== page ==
On May 19, 2007, at 0400 mountain daylight time, a Beech B-99, N950AA, was substantially damaged when the nose wheel landing gear collapsed during landing roll at Billings Logan International Airport (BIL), Billings, Montana. The airline transport pilot, the sole occupant in the airplane, was not injured. Alpine Aviation Inc., Provo, Utah, was operating the airplane under Title 14 CFR Part 135. Night visual meteorological conditions prevailed for the cross-country flight, which had originated at 0100. The pilot was flying on an activated instrument flight rules (IFR) flight plan, which had an intended destination of Kalispell, Montana. Use your browsers 'back' function to return to synopsisReturn to Query Page
The pilot said that he had departed from Billings, Montana, and had climbed to 12,000 feet. About 40 nautical miles northwest of Billings, he heard a "clunk" and the red unsafe light in the gear handle came on. He verified that all systems were functioning normally, and he cycled the landing gear up and down to see if that would solve the problem. The unsafe light remained illuminated. The pilot returned to Billings and circled for several hours to burn his fuel load down. He said that at one point he flew low over the runway so the company mechanic, with the aid of a light from an airport vehicle, could visually check the nose gear position. It was hanging out of the wheel well at approximately a 45-degree angle. Upon landing at Billings, the airplane settled to its nose during landing rollout.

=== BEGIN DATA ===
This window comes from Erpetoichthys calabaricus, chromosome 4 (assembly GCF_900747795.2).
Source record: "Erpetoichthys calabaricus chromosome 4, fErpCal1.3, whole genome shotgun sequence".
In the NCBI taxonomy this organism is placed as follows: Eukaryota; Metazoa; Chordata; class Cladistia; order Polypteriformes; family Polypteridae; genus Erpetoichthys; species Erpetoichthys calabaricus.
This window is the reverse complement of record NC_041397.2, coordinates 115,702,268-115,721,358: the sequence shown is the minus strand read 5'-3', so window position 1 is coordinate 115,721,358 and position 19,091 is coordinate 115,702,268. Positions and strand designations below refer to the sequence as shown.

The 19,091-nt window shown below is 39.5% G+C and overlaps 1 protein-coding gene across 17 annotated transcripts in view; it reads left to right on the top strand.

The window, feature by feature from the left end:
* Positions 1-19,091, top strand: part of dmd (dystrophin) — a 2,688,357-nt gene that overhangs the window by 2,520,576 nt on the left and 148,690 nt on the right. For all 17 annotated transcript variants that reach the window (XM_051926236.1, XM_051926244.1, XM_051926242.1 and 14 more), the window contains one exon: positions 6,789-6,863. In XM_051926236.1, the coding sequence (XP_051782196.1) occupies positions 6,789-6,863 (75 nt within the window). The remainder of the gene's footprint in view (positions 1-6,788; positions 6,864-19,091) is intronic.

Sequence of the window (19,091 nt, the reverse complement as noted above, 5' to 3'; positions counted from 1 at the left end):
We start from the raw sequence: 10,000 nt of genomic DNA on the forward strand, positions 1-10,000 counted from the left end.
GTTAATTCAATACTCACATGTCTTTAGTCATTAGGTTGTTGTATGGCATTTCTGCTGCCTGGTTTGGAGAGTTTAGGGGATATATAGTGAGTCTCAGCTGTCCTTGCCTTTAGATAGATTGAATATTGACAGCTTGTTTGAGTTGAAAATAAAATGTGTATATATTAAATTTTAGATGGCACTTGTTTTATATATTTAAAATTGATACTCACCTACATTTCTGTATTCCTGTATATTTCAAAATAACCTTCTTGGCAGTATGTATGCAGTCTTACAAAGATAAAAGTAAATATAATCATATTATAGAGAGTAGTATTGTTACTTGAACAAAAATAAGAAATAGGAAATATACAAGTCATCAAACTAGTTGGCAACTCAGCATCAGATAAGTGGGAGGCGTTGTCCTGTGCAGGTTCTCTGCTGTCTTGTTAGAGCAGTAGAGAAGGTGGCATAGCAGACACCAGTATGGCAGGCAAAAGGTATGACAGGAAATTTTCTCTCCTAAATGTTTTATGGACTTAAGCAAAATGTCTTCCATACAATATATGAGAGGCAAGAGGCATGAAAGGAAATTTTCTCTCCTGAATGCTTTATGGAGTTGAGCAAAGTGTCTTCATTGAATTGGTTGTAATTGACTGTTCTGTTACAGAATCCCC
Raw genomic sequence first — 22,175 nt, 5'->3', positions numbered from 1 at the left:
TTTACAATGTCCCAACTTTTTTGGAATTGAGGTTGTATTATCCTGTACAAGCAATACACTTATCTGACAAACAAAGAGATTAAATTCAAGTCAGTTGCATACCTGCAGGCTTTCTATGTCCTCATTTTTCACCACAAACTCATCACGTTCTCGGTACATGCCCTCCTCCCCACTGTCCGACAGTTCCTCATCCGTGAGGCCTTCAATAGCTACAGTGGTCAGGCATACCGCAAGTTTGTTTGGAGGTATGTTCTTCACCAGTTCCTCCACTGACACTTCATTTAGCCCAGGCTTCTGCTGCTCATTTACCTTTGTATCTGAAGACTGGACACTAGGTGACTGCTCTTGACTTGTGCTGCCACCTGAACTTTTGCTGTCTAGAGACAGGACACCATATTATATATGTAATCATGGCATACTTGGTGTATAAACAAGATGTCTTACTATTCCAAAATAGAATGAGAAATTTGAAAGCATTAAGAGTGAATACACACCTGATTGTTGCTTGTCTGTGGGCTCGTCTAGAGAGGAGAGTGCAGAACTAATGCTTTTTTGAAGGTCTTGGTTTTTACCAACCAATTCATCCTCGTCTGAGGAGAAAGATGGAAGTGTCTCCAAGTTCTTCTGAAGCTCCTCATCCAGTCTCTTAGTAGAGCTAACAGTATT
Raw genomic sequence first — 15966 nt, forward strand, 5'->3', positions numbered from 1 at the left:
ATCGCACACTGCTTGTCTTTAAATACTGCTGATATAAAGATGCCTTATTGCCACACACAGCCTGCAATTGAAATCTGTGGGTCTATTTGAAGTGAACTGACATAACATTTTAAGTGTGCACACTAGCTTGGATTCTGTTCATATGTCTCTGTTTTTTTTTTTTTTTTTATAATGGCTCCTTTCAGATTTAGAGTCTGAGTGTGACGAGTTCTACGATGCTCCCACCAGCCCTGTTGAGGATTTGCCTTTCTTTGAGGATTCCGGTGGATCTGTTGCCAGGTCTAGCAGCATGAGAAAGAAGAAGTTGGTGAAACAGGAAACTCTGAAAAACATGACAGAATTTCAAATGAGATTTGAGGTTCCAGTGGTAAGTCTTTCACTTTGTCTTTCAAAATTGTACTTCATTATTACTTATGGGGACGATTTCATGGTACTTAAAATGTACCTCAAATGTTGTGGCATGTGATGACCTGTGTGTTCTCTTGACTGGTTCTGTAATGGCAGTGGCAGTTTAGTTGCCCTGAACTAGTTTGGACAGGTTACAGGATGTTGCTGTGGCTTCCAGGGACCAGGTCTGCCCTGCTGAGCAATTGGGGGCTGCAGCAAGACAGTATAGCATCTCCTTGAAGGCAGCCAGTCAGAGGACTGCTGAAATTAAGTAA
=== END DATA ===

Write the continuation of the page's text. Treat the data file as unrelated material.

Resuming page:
Examination of the airplane by an FAA inspector revealed that the nose gear actuator mount bracket area was bent and wrinkled. The nose gear actuator shaft had fractured just above the clevis bolt, which attaches to the drag brace. The failed actuator had been installed on July 26, 2006. The Beech B-99 maintenance manual states that the hydraulic actuator needs to be overhauled or replaced every 10,000 hours; maintenance records indicate that this one had 231.4 hours on it at the time of the accident. Metallurgists from both the National Transportation Safety Board and Hawker Beechcraft Corporation examined the failed actuator. Both concluded that all of the fractures were overstress, and no preexisting fatigue signatures were evident.
The airframe had accumulated 34,613.2 hours of flying time at the time of the accident.